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Know your Trustees - Holding Trustees

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We receive a steady stream of enquiries from people expressing uncertainty about their roles and responsibilities as trustees. This is the third in our series of articles explaining the lines of demarcation are between what trustees are and are not empowered to do. 

Just to re-cap, there are four types of trustee, each with a specific range of functions and responsibilities.  

 

This time we’re looking at Holding Trustees. And you are always welcome to talk to one of our experienced Community Development Officers for a one-to-one explanation. You can contact us on 01362 698216 or by emailing  [email protected]

What are Holding Trustees? 

Holding trustees are similar to Custodian Trustees.  Key points to remember are 

  • Unincorporated charities do not have their own legal identity. They ‘borrow’ the legal identities of their trustees to enter into contracts and to own assets 
  • Holding Trustees might be appointed when an unincorporated charity owns property or land to hold the title deeds on their behalf. 

 

Who are the Holding Trustees?

They can be some of the Managing Trustees or other individuals connected to the charity.

Key roles and constraints 

Unless the governing document expressedly states otherwise, the sole function of Holding Trustees is to hold the title to all or part of the property of a charity.  They play no part in the management of the charity (unless the governing document clearly states otherwise).  They must act only on instruction from the Managing Trustees - unless carrying out that instruction would entail a breach of trust.  Providing they adhere to this, they will not be liable for the actions of the administrative trustees. 

But note that

Some governing documents may give the Holding Trustees additional responsibilities.  It is therefore important to check out the governing document closely.  Individuals appointed to be Holding Trustees will need to be replaced from time to time as, for example, when the they resign, retire, or die. Unless it is forbidden by the Governing Document, there is no legal restriction from appointing Hold Trustees as Managing Trustees, but it is not best practice to do so as often the roles become blurred.  

Do they own the property? 

No. Just like Custodian Trustees, they hold the titles on behalf of the charity. Unlike a Custodian Trustee, however, the charity will need to change the title deeds whenever a Holding Trustee steps down or dies.   

Holding Trustees vs Custodian Trustees 

There are pros and cons to each. 

  • Holding Trustees can be seen as people who, whilst not interested in running the charity, but care about it and like to help by holding the titles for it.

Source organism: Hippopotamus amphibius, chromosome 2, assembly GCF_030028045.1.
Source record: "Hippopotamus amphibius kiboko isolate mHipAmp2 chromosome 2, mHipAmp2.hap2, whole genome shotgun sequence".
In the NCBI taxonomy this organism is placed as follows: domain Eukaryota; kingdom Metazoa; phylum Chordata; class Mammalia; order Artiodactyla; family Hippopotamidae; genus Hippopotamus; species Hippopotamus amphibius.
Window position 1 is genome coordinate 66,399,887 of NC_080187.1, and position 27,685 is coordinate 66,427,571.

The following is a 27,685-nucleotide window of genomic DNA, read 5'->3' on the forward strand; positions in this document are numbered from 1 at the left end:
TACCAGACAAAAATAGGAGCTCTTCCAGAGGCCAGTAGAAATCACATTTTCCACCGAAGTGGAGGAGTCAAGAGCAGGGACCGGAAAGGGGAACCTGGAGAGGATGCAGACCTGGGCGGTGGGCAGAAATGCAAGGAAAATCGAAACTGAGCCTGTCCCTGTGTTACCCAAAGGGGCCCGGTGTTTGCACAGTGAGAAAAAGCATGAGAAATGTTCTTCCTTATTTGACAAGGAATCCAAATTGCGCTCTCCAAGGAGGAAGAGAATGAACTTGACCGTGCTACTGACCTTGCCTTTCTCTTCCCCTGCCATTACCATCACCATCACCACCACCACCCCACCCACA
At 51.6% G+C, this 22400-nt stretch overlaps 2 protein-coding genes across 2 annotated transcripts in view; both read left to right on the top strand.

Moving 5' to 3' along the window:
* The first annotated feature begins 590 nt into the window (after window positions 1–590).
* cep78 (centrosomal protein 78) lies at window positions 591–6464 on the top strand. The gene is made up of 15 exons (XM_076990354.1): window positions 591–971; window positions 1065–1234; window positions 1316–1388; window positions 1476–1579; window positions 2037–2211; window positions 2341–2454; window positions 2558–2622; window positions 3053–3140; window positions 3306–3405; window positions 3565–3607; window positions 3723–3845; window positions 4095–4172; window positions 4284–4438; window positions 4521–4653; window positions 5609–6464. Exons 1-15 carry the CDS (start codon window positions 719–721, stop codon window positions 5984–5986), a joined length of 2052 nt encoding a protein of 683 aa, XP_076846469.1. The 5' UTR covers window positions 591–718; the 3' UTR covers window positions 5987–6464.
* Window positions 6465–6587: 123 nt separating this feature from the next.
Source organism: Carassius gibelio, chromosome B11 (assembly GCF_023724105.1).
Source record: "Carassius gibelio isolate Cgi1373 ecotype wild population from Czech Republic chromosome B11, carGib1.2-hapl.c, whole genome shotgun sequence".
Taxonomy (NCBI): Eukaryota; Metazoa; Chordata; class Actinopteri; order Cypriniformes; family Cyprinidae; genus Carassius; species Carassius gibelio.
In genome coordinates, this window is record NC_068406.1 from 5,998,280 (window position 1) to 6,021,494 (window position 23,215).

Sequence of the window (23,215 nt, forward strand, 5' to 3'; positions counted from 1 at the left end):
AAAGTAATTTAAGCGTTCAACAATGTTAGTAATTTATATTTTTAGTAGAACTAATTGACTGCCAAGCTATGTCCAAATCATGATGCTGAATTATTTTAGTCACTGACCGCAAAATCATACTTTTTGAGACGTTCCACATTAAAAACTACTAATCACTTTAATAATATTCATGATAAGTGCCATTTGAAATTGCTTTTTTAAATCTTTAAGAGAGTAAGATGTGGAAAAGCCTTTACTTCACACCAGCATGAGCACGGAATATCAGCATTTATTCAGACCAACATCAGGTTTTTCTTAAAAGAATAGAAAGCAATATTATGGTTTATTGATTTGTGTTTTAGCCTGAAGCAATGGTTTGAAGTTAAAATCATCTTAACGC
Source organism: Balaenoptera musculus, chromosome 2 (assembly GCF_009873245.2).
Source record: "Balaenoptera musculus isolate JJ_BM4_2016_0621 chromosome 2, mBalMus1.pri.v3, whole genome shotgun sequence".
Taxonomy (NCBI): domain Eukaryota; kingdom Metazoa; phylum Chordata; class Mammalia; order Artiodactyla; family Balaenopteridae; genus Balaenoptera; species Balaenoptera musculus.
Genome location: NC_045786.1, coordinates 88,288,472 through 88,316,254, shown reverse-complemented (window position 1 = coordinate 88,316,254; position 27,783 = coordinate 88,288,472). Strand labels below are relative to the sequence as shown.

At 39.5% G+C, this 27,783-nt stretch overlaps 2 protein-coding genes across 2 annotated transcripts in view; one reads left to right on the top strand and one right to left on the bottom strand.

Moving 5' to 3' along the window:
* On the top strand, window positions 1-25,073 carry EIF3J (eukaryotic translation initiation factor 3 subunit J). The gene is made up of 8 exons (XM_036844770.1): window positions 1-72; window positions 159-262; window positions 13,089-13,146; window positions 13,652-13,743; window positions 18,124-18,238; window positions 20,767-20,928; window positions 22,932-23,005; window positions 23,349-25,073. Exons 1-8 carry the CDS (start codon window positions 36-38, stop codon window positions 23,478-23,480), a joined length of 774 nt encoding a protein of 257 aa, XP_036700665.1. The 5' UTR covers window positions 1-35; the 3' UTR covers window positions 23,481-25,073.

• It is important to keep the titles up to date when there’s is a change in the Holding Trustees.  People often forget they are a Holding Trustee; or the charity ‘forgets’ it has Holding Trustees, the individual dies, followed by difficulty in changing the title to ensure it is held by someone else. 
  • If the Custodian and Holding Trustees, and also the Managing Trustees, misunderstand the roles, it can lead to them assuming more active roles than they are entitled to. The Managing Trustees may end up thinking they themselves are not liable and encourage more active management by the Custodian or Holding Trustees. 

 

Do they have any role in running the charity (like a Managing Trustee)? 

It depends, once again, on their governing document. 

All Holding Trustees must – just like the Custodian Trustees - hold the charity’s documents and make them available to the charity when required. This is the full remit of involvement for some, whilst for others the governing document might see them appointed as Managing Trustees or holding a specific role.   If a Holding Trustee is also a Managing Trustee the roles are separate.  Their duty as Managing Trustee is to act in the best interest of the charity and to further its purpose, regardless of other interests.  Their appointment as Holding Trustee is separate.  If – in accord with the governing document  - the Holding Trustee has no role in the managing of the charity, then they have no role in the management of the charity – and this means they cannot make decisions about the charity and have no say in its operations. 

Not sure about all this? 

Talk to us! Our Community Development Officers are highly experienced and skilled in advising on the finer points of Trustee roles and responsibilities. Call us on 01362 698216 or email [email protected]